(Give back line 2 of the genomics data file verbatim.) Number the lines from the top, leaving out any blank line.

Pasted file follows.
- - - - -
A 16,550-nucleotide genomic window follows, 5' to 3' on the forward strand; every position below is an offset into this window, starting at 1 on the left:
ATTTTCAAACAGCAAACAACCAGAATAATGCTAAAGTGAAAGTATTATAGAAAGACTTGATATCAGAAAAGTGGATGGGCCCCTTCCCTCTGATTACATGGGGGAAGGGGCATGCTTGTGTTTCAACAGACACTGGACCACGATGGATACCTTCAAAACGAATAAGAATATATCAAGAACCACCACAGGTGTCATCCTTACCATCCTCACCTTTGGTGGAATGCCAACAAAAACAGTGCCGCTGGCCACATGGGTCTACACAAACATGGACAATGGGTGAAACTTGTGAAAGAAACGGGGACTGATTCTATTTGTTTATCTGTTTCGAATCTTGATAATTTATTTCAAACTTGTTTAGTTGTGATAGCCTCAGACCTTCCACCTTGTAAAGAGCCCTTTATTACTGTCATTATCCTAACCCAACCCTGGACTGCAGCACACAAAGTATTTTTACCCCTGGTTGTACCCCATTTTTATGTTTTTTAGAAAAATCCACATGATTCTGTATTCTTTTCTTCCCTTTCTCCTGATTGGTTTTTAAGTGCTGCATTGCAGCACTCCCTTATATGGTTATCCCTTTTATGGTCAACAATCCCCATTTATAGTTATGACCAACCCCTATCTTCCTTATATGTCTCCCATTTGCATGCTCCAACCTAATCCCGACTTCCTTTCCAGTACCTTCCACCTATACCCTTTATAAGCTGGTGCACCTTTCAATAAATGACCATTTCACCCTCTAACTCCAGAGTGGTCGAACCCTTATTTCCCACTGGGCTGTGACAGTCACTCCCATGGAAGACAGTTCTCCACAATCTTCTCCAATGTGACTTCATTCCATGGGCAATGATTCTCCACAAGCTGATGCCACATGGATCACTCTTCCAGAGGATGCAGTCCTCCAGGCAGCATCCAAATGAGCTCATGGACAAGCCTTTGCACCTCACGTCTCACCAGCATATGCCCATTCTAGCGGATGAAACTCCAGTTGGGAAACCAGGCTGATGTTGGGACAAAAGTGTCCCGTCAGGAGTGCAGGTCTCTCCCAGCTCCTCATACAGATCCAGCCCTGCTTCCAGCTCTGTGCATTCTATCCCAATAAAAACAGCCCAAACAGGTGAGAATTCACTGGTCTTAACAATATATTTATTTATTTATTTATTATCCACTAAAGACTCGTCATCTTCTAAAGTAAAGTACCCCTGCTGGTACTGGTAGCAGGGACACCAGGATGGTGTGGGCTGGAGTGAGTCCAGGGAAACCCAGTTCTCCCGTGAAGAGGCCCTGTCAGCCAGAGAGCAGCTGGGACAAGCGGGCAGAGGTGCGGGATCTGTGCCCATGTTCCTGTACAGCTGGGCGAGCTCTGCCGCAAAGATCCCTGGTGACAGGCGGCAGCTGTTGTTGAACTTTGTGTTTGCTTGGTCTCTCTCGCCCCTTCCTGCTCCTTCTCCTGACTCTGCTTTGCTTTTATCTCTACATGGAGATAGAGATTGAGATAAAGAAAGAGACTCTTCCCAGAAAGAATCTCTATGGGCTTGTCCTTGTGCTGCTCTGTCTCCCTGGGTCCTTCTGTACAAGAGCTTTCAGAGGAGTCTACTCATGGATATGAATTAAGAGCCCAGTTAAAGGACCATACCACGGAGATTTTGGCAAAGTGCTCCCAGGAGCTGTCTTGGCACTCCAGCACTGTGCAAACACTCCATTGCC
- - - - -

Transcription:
ATTTTCAAACAGCAAACAACCAGAATAATGCTAAAGTGAAAGTATTATAGAAAGACTTGATATCAGAAAAGTGGATGGGCCCCTTCCCTCTGATTACATGGGGGAAGGGGCATGCTTGTGTTTCAACAGACACTGGACCACGATGGATACCTTCAAAACGAATAAGAATATATCAAGAACCACCACAGGTGTCATCCTTACCATCCTCACCTTTGGTGGAATGCCAACAAAAACAGTGCCGCTGGCCACATGGGTCTACACAAACATGGACAATGGGTGAAACTTGTGAAAGAAACGGGGACTGATTCTATTTGTTTATCTGTTTCGAATCTTGATAATTTATTTCAAACTTGTTTAGTTGTGATAGCCTCAGACCTTCCACCTTGTAAAGAGCCCTTTATTACTGTCATTATCCTAACCCAACCCTGGACTGCAGCACACAAAGTATTTTTACCCCTGGTTGTACCCCATTTTTATGTTTTTTAGAAAAATCCACATGATTCTGTATTCTTTTCTTCCCTTTCTCCTGATTGGTTTTTAAGTGCTGCATTGCAGCACTCCCTTATATGGTTATCCCTTTTATGGTCAACAATCCCCATTTATAGTTATGACCAACCCCTATCTTCCTTATATGTCTCCCATTTGCATGCTCCAACCTAATCCCGACTTCCTTTCCAGTACCTTCCACCTATACCCTTTATAAGCTGGTGCACCTTTCAATAAATGACCATTTCACCCTCTAACTCCAGAGTGGTCGAACCCTTATTTCCCACTGGGCTGTGACAGTCACTCCCATGGAAGACAGTTCTCCACAATCTTCTCCAATGTGACTTCATTCCATGGGCAATGATTCTCCACAAGCTGATGCCACATGGATCACTCTTCCAGAGGATGCAGTCCTCCAGGCAGCATCCAAATGAGCTCATGGACAAGCCTTTGCACCTCACGTCTCACCAGCATATGCCCATTCTAGCGGATGAAACTCCAGTTGGGAAACCAGGCTGATGTTGGGACAAAAGTGTCCCGTCAGGAGTGCAGGTCTCTCCCAGCTCCTCATACAGATCCAGCCCTGCTTCCAGCTCTGTGCATTCTATCCCAATAAAAACAGCCCAAACAGGTGAGAATTCACTGGTCTTAACAATATATTTATTTATTTATTTATTATCCACTAAAGACTCGTCATCTTCTAAAGTAAAGTACCCCTGCTGGTACTGGTAGCAGGGACACCAGGATGGTGTGGGCTGGAGTGAGTCCAGGGAAACCCAGTTCTCCCGTGAAGAGGCCCTGTCAGCCAGAGAGCAGCTGGGACAAGCGGGCAGAGGTGCGGGATCTGTGCCCATGTTCCTGTACAGCTGGGCGAGCTCTGCCGCAAAGATCCCTGGTGACAGGCGGCAGCTGTTGTTGAACTTTGTGTTTGCTTGGTCTCTCTCGCCCCTTCCTGCTCCTTCTCCTGACTCTGCTTTGCTTTTATCTCTACATGGAGATAGAGATTGAGATAAAGAAAGAGACTCTTCCCAGAAAGAATCTCTATGGGCTTGTCCTTGTGCTGCTCTGTCTCCCTGGGTCCTTCTGTACAAGAGCTTTCAGAGGAGTCTACTCATGGATATGAATTAAGAGCCCAGTTAAAGGACCATACCACGGAGATTTTGGCAAAGTGCTCCCAGGAGCTGTCTTGGCACTCCAGCACTGTGCAAACACTCCATTGCC